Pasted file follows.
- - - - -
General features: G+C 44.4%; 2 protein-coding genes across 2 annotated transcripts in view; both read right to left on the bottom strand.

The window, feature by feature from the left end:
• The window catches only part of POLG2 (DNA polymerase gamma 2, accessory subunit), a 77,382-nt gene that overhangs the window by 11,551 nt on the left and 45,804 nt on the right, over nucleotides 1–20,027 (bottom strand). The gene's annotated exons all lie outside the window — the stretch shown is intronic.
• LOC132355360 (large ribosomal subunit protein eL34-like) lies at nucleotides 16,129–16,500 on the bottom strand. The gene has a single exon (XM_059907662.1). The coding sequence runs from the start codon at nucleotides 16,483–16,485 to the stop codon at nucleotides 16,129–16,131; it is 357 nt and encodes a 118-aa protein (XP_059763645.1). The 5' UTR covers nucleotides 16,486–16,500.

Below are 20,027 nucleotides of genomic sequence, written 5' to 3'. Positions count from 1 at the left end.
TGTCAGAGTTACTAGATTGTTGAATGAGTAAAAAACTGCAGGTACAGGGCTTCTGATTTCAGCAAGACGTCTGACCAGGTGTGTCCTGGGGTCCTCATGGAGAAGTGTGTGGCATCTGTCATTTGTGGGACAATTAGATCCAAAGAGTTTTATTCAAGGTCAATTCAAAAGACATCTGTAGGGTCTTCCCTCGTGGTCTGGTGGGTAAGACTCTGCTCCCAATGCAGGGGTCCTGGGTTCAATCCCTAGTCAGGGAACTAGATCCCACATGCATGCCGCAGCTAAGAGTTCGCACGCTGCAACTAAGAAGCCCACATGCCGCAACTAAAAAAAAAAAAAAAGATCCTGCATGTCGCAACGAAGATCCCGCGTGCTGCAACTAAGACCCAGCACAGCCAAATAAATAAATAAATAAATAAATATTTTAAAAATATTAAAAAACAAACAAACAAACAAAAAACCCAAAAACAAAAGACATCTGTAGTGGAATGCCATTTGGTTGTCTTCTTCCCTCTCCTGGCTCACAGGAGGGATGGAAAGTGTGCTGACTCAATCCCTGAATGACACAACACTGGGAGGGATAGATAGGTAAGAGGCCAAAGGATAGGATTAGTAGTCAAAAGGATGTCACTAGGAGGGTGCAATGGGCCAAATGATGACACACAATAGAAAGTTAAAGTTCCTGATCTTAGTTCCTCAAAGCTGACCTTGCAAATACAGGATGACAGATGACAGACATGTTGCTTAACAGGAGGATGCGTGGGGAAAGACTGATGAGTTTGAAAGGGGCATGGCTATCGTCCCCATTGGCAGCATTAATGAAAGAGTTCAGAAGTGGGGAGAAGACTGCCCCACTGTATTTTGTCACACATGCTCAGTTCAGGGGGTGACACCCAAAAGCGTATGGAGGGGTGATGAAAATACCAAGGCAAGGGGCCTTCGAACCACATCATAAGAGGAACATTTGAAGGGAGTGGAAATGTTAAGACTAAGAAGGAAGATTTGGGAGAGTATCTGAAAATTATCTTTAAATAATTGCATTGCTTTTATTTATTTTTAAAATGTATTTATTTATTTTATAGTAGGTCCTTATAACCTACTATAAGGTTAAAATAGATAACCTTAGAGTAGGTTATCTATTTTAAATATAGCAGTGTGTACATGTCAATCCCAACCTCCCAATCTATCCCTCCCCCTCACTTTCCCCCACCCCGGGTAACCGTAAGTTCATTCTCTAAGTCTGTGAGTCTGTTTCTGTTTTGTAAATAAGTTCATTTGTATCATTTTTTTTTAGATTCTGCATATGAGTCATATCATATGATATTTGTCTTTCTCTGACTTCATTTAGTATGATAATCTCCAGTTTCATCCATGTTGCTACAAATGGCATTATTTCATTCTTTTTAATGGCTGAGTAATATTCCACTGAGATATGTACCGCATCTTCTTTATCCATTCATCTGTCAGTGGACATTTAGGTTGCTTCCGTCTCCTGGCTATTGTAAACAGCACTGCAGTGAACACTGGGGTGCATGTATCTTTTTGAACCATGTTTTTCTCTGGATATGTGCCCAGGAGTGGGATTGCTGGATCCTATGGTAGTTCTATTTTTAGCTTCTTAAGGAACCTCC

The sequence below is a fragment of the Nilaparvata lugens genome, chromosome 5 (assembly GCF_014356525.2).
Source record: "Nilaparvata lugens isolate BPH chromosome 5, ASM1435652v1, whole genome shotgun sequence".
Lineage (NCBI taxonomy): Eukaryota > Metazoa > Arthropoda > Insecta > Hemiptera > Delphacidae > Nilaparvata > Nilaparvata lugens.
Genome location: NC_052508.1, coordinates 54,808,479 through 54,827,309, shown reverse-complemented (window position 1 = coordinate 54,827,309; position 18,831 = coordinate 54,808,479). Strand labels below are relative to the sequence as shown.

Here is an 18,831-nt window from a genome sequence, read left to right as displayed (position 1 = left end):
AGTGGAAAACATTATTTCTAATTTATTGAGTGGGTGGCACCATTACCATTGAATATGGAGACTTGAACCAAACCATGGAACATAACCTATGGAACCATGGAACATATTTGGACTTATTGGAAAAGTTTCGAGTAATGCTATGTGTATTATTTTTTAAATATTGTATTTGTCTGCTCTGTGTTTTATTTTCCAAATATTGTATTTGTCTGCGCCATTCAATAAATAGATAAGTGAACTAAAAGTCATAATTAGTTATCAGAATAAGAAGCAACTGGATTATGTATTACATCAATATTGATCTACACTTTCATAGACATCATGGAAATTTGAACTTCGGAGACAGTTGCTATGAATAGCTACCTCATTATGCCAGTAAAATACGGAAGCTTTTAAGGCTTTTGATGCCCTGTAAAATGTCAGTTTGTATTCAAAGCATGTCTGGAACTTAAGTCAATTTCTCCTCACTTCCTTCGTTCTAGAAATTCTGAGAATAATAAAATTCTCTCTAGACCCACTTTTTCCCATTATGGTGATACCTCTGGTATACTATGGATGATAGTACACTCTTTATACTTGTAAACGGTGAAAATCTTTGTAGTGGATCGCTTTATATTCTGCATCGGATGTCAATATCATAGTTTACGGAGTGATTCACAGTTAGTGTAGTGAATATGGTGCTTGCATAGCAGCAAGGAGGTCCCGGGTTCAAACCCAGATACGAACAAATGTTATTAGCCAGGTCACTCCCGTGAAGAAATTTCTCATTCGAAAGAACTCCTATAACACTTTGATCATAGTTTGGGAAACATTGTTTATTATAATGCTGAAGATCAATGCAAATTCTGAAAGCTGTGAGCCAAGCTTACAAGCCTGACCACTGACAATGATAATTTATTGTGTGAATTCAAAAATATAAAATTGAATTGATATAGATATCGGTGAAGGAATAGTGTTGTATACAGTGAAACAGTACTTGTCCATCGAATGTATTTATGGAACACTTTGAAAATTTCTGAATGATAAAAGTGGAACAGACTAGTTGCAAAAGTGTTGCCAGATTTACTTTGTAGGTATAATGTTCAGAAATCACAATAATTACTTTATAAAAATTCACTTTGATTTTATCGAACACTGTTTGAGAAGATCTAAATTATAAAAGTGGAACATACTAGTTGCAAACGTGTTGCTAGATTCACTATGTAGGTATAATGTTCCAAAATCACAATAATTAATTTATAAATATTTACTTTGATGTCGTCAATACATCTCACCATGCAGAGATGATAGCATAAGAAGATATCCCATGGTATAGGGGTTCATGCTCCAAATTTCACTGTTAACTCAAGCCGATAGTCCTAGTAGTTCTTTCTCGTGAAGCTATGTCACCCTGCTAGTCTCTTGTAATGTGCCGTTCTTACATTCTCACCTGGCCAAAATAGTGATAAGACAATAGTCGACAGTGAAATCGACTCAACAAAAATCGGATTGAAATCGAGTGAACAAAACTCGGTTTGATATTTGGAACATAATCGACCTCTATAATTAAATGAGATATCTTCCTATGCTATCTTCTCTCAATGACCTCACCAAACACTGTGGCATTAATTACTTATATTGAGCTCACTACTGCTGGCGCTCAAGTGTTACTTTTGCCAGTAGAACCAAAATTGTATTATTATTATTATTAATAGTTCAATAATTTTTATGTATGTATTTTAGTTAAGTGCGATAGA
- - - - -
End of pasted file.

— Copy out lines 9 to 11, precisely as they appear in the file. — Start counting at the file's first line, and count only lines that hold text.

Lineage (NCBI taxonomy): Eukaryota > Metazoa > Arthropoda > Insecta > Hemiptera > Delphacidae > Nilaparvata > Nilaparvata lugens.
Genome location: NC_052508.1, coordinates 54,808,479 through 54,827,309, shown reverse-complemented (window position 1 = coordinate 54,827,309; position 18,831 = coordinate 54,808,479). Strand labels below are relative to the sequence as shown.

Here is an 18,831-nt window from a genome sequence, read left to right as displayed (position 1 = left end):